|Publication number||US6456935 B1|
|Application number||US 09/537,005|
|Publication date||Sep 24, 2002|
|Filing date||Mar 28, 2000|
|Priority date||Mar 28, 2000|
|Publication number||09537005, 537005, US 6456935 B1, US 6456935B1, US-B1-6456935, US6456935 B1, US6456935B1|
|Original Assignee||Horizon Navigation, Inc.|
|Export Citation||BiBTeX, EndNote, RefMan|
|Patent Citations (83), Non-Patent Citations (1), Referenced by (29), Classifications (6), Legal Events (9)|
|External Links: USPTO, USPTO Assignment, Espacenet|
The present invention relates to the manner in which a vehicle navigation system communicates a calculated route to a driver. More specifically, the present invention relates to the selection of audio files used to construct maneuver instructions which alert the driver to upcoming maneuvers.
Vehicle navigation systems employ a variety of methods for communicating a route to a driver. One conventional method employs voice prompts or maneuver instructions to inform the driver of an upcoming maneuver. By using maneuver instructions, the system allows the driver to keep his eyes on the road.
Currently available vehicle navigation systems construct maneuver instructions from previously stored voice fragments. By way of example, the fragments may include numbers and directions, e.g. one, north, south, etc. Current vehicle navigation systems typically store a single audio file for a voice fragment. Thus, once a maneuver is determined, the same voice fragment is used by the system to present a voice fragment within a maneuver instruction regardless of the upcoming maneuver.
Unfortunately, as voice intonation often changes in natural speech based on content, this static method often does not present a natural sounding instruction.
It is, therefore, desirable that techniques be developed by which more natural sounding maneuver instructions are generated.
The present invention is directed to systems and methods for generating maneuver instructions and presenting them to the user of a vehicle navigation system. The maneuver instructions are generated from voice fragments whose audio files may be flexibly selected to improve presentation of routing information provided by the vehicle navigation system.
According to one embodiment, the system may maintain multiple audio files for a fragment used to construct maneuver instructions wherein the multiple audio files for the same fragment each present a different voice intonation. After receiving a maneuver instruction, the system selects a particular audio file for each fragment in the maneuver instruction. In some embodiments, an audio file is selected for a fragment based on the presence of other fragments included in a maneuver instruction. By providing this flexible selection of audio files for voice fragments, voice guidance of the present invention more closely resembles natural human speech.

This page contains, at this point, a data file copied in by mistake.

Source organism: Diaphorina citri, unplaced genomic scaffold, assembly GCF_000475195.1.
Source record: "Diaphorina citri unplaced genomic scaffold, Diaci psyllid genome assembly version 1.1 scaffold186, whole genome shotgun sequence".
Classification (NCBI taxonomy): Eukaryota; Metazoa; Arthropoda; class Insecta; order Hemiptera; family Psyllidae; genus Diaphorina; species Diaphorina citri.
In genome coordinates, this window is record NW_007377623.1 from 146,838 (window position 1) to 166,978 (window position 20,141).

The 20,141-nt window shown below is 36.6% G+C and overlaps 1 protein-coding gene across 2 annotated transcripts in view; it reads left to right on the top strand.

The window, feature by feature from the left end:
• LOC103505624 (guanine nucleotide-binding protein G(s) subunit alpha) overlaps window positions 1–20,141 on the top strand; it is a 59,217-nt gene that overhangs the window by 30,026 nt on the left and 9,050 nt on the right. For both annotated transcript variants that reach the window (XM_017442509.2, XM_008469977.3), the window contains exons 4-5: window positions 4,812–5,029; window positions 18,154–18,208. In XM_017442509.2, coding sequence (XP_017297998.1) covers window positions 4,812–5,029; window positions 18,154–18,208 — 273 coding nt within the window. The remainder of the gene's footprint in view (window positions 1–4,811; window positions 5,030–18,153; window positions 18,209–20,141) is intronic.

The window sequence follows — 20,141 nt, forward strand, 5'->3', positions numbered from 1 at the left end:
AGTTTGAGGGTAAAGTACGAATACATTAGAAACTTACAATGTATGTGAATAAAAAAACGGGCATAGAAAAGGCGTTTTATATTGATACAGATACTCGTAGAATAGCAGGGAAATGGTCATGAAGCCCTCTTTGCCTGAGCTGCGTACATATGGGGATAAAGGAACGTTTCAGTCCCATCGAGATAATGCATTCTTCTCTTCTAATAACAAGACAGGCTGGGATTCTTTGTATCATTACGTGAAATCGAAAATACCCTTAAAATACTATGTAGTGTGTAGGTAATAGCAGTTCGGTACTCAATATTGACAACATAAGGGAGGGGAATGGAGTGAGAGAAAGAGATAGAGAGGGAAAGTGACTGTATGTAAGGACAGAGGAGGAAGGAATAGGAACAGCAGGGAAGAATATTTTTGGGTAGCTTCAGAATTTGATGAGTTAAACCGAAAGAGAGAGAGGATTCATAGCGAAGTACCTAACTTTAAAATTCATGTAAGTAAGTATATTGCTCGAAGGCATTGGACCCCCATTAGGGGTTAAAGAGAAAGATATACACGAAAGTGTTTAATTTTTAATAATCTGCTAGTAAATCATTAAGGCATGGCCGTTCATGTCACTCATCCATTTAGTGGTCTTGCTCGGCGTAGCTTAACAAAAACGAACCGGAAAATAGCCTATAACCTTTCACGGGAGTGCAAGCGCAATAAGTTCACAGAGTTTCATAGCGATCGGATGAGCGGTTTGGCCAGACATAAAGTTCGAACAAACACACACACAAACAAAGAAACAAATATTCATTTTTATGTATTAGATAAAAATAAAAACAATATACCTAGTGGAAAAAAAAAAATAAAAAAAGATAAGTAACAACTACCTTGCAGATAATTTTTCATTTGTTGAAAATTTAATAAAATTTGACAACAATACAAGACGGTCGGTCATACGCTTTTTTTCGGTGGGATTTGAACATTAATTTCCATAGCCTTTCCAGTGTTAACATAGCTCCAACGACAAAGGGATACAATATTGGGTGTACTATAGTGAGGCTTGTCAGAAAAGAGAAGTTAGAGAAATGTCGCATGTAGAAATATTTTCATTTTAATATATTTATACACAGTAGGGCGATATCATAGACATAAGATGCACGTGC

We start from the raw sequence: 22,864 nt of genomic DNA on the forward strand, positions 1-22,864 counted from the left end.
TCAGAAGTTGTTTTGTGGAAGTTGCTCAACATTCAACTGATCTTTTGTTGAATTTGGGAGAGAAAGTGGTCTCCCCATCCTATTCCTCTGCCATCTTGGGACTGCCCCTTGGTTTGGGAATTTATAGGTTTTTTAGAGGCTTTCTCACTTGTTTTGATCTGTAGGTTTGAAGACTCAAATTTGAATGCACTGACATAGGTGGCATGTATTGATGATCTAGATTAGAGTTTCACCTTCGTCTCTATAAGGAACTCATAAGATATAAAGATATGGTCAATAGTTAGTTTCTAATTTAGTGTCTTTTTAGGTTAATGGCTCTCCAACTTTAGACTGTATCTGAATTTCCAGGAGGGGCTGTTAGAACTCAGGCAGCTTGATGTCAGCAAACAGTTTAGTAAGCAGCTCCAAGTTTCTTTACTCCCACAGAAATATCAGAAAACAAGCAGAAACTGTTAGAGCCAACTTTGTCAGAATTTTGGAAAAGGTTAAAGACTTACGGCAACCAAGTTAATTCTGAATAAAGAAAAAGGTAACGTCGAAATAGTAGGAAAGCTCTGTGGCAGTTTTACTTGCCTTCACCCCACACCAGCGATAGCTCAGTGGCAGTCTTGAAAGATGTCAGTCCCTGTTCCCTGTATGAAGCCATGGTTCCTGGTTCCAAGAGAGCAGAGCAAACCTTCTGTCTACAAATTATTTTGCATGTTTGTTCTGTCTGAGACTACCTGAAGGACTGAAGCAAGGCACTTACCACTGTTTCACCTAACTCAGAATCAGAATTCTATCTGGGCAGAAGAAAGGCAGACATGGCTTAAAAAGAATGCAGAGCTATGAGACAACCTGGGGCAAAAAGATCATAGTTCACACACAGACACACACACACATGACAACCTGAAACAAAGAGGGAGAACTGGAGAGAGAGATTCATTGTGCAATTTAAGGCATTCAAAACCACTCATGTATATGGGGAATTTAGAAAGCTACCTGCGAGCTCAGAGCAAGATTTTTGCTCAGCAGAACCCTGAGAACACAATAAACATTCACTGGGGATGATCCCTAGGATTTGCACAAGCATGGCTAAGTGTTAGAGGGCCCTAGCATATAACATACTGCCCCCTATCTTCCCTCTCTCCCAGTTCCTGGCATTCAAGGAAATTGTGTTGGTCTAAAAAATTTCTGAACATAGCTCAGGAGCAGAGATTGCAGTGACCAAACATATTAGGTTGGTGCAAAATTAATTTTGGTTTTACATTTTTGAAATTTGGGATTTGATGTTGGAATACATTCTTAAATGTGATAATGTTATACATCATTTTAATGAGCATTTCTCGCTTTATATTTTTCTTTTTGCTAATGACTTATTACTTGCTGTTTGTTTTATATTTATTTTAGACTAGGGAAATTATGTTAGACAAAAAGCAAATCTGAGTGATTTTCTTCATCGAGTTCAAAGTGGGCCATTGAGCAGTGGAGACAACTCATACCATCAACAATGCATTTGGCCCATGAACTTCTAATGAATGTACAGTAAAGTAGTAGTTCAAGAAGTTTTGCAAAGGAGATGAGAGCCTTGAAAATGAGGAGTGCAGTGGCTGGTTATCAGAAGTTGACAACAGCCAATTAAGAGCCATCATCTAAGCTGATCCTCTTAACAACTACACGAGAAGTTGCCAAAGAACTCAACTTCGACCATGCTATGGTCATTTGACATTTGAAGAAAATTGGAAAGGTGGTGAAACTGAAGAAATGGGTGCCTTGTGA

According to a specific embodiment, once a route has been calculated and maneuvers have been determined, the system selects audio files for each fragment of a maneuver instruction in a manner determined in part by one or more fragments of the maneuver instruction. According to some embodiments, the present invention determines whether the last fragment in a maneuver instruction is a descriptor. The system then selects an audio file for a fragment preceding the descriptor based on the presence of the descriptor. In a specific embodiment wherein a descriptor is included, audio files are selected such that the voice intonation of the descriptor decreases in frequency, i.e., ends with a “down” emphasis, while the fragment preceding the descriptor increases in frequency, i.e., ends with an “up” emphasis.
According to a specific embodiment, the present invention improves voice guidance by determining whether a number included in a maneuver instruction is presented alone or is concatenated with another number. The system then selects an appropriate audio file or files for numeric fragments in the maneuver instruction based on this determination. The audio files to be selected from may vary in voice intonation.
Thus, according to the invention, a method and apparatus are provided for providing route guidance to a user of a vehicle navigation system. A route is generated which corresponds to a plurality of maneuvers. The maneuver instruction corresponding to each maneuver is generated. Generating the maneuver instruction includes selecting an audio file for each fragment of the maneuver instruction. Selection of an audio file for a voice fragment may include flexible selection between multiple audio files for the same fragment. In turn, the maneuver instructions are audibly presented to a user of the vehicle navigation system. The flexible selection improves presentation and may improve recognition of the maneuver instructions.